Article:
Content Modeling 101

Content modeling is the underrated practice of figuring out how content is structured. It's vital to get this right when building software centered on client content. This guide is probably most useful for anyone working in the CMS space including developers, designers, and the users who will be editing content.

What is Content Modeling?

Content, like the stuff that fills a website, naturally has structure to it. It's hierarchical. It's interconnected. In some cases, it's actually quite messy. It's full of edge cases and irregular patterns. Content modeling is an informal way of locking down these structures into something everyone can agree on. It involves breaking down content into the smallest unit parts and bringing them together by their relationships.

The goal is to discover the structures within the content of the application.

A content model is likely going to be unique for each specific application. You're primarily concerned with populating the software with content to meet the requirements of the project and not necessarily to model your client's entire content ecosystem. That also means you may even be creating content structures that are new for your client because now they'll have this new software you're building that can better capture their true demand for content.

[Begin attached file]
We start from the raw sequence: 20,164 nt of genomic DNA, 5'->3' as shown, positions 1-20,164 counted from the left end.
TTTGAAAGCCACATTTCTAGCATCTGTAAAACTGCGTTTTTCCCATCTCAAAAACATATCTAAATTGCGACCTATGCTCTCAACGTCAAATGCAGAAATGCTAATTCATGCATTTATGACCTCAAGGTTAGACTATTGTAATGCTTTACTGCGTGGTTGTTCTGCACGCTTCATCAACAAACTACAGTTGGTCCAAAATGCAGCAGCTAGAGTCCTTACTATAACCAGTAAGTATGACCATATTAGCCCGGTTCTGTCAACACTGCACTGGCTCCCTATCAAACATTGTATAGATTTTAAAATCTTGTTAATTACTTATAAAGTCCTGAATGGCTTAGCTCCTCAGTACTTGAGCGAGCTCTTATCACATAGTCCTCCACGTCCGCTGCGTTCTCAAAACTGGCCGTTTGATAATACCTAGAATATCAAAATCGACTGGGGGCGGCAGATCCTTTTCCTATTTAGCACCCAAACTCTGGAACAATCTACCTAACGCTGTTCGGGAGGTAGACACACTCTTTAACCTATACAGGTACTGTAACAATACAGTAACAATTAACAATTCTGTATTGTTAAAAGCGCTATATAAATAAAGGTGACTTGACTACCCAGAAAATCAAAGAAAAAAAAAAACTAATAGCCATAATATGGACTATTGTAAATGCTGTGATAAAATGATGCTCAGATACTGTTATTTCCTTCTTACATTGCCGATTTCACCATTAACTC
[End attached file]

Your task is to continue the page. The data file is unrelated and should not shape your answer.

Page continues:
How is it Different from Data Modeling?

While the scope of the content model is limited by the needs of the current project, there shouldn't be any technical limitations imposed on the content model. It's meant to capture the essence of how content is structured and not to fit the out-of-the-box patterns provided by an ORM or the relationship constraints of a database. A content model should be accessible to anyone and written in plain language. A data model, on the other hand, goes deeper and captures the actual implementation of how content will be stored and accessed through an application. It may impose certain restrictions on the content structures for improving query performance. These added structural changes aren't actually a real reflection of the content. It's helpful to think of the content as separate from the technical details, but it's still good to keep in mind that some content structures are more difficult to implement than others.

Why do We Need a Content Model?

Content is at the heart of the business logic for content-rich applications. Business logic is that most volatile chunk of software that is subject to frequent changes and re-writes over and over until the stakeholders are satisfied. One of the best ways to avoid redundant development effort is to properly capture the client's business needs ahead of writing out the actual code. Content modeling provides that, at least for content-rich software.